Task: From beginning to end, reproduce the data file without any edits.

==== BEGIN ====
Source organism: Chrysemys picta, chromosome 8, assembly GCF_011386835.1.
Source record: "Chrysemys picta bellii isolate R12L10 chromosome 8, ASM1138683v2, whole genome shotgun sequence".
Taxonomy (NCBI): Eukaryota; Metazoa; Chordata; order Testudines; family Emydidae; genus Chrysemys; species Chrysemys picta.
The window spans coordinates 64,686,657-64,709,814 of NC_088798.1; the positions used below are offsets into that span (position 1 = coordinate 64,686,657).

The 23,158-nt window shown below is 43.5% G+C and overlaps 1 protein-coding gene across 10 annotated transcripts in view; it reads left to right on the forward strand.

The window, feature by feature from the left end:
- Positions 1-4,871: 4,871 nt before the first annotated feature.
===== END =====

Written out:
Source organism: Chrysemys picta, chromosome 8, assembly GCF_011386835.1.
Source record: "Chrysemys picta bellii isolate R12L10 chromosome 8, ASM1138683v2, whole genome shotgun sequence".
Taxonomy (NCBI): Eukaryota; Metazoa; Chordata; order Testudines; family Emydidae; genus Chrysemys; species Chrysemys picta.
The window spans coordinates 64,686,657-64,709,814 of NC_088798.1; the positions used below are offsets into that span (position 1 = coordinate 64,686,657).

The 23,158-nt window shown below is 43.5% G+C and overlaps 1 protein-coding gene across 10 annotated transcripts in view; it reads left to right on the forward strand.

The window, feature by feature from the left end:
- Positions 1-4,871: 4,871 nt before the first annotated feature.